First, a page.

As I read through the Book of Proverbs, I inevitably run across verses that sound really good, but that don't appear to be realistic about life. They seem to make sweeping promises that aren't necessarily true. But then I have to remind myself that these proverbs are not actually promises. They aren't even necessarily principles for life. They are truths. They reflect how the world should operate. The picture how things were designed by God to be, but because of the fall and the presence of sin, things are not always pristine and clear. When we read "No harm comes to the godly," it isn't hard to think of instances in our own lives, as believers, when we may have experienced harm or hurt. We can come up with countless examples of godly people who have suffered and even been martyred for their faith. So what is this passage really telling us? Is it a lie or simply wishful thinking?

As is typical in the rest of the book, what we have here is a contrast between godly living and wickedness. The individual who loves God and seeks to live his life according to God's will and way, is juxtaposed with that individual who has determined to live in rebellion to God. And this verse tells us there are benefits to godliness and consequences for wickedness. This isn't a promise for a trouble-free life. It isn't a guarantee of protection from harm. I think it is telling us that a life of godliness will never be the cause or root of our pain or problems. In other words, if I follow God's way and walk according to His will for my life, it will not result in trouble. Think about this carefully. As a Christian, I may suffer because of my faith. In fact, Jesus told me I would. But when others attack me or cause me pain because of my relationship with Christ, it is because of their own hatred, bigotry and sin, NOT because of anything I have done to them. Jesus suffered greatly at the hands of men because He claimed to be the Son of God. He was accused of blasphemy. The Jewish religious leadership demanded His death. But even Pilot could find no fault in Jesus. He was innocent of all wrong-doing. His crime was that He was telling the truth and they simply did not want to hear it or accept it. Yes, Jesus faced trouble. But He was not the cause of it. Godliness does not result in harm. Wickedness does. The two men hanging on the crosses next to Jesus deserved to be there. Their lives had determined their fate. They were guilty as charged and worthy of their punishment, as cruel as it may have been. One of them even admitted, "We deserve to die for our crimes, but this man hasn't done anything wrong" *(Luke 23:41 NLT).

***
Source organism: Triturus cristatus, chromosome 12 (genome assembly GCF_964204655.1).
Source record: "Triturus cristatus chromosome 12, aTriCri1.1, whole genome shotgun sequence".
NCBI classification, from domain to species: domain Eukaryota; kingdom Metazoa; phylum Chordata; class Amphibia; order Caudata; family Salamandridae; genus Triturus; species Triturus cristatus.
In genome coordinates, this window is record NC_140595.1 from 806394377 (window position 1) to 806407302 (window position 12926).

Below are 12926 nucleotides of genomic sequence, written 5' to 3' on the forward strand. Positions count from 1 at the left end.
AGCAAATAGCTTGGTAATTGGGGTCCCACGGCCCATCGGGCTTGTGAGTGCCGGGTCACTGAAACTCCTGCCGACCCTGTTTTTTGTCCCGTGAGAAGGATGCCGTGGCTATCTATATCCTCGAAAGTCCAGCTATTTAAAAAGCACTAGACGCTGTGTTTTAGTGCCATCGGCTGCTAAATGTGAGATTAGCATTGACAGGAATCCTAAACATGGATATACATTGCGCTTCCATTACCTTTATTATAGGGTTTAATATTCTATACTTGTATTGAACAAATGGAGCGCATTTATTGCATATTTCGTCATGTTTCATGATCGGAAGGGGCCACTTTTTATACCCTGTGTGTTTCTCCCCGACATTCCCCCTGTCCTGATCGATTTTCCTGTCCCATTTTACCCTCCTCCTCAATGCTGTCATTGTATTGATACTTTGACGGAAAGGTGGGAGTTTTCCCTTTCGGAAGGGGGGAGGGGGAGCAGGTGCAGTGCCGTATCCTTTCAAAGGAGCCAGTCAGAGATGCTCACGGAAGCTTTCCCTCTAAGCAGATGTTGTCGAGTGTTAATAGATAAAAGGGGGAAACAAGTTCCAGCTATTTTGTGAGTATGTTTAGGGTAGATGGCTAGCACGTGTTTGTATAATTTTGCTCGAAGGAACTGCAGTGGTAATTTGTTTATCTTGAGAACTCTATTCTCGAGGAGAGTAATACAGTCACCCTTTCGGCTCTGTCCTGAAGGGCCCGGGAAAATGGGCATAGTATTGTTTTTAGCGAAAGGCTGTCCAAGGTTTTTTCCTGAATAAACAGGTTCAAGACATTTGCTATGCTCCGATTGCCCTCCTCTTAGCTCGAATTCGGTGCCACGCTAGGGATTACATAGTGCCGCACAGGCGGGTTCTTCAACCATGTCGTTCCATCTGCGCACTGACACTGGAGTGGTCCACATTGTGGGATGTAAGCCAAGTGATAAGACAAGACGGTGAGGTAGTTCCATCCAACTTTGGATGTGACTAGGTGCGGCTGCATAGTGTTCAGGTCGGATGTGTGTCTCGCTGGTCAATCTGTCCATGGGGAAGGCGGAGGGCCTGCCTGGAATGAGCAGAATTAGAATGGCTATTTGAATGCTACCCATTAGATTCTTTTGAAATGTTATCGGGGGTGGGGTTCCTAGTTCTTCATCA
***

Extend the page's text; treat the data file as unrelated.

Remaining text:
When we suffer pain or undergo persecution in our lives, it is NEVER because of our faith in Christ. It is not a result of godly living. It is because we live in a godless world. People may attack us because of our Christianity, but what they do to us will never be justifiable because of our Christianity. Godliness does not produce pain and suffering. Yes, we will suffer pain and suffering, but those things are the byproduct of wickedness. Jesus' death on the cross was not caused by His righteous, sinless life, but because of the wickedness of men.

So what do we do with all this? It should be a reminder to us in times of difficulty, that any pain and suffering we encounter are not the result of our faith in Christ. At no time do we have the right or are we justified to shake our fist in the face of God and complain that our faithfulness to Him is causing us harm. We may be suffering because of the sinfulness of others or even because of our own sin, but not because we did things God's way. And we must remember that God can and will always use our pain and suffering for our good and His glory. When Joseph looked back on his life, a life filled with all kinds of setbacks and disappointments, including his own brothers selling him into slavery, he was able to say, "You intended to harm me, but God intended it all for good. He brought me to this position so I could save the lives of many people" (Genesis 50:20 NLT). The life of godliness or faithfulness to God, never results in harm. It will never be the cause of our troubles. It is the presence of wickedness in our own lives and the lives of others that will always be the culprit. "The way of the godly leads to life; that path does not lead to death" (Proverbs 12:28 NLT).

Father, living my life according to Your terms and in faithful submission to Your will is right where I need to be. It results in life. It will produce pain or result in harm. But I know there will be pain and suffering. Help me to realize the source and recognize that it is not because of my faith in You.  Amen.

Wrong Priorities.

Proverbs 11

"Trust in your money and down you go! But the godly flourish like leaves in spring." – Proverbs 11:28 NLT

This verse is pretty straight forward. It doesn't leave much to the imagination or require a lot of explanation. If you trust in your money, you will find that it lets you down. It can't be trusted. It is a poor substitute for God. In fact, money makes a lousy god.

Yet, most of us worship it in one form or another. If we don't have enough of it, we dream of getting more. We devote our time and energy trying to earn more of it so that we can feel more secure, live more comfortably, and look more successful. The lack of money makes us desire more of it. It consumes our thoughts and causes us to envy those who have more than we do. We feel inadequate and as if we have been dealt a bad deal. We can't understand why we have to struggle financially when others do not. Money becomes the solution to all our problems. With more of it, we think, all our troubles will be solved.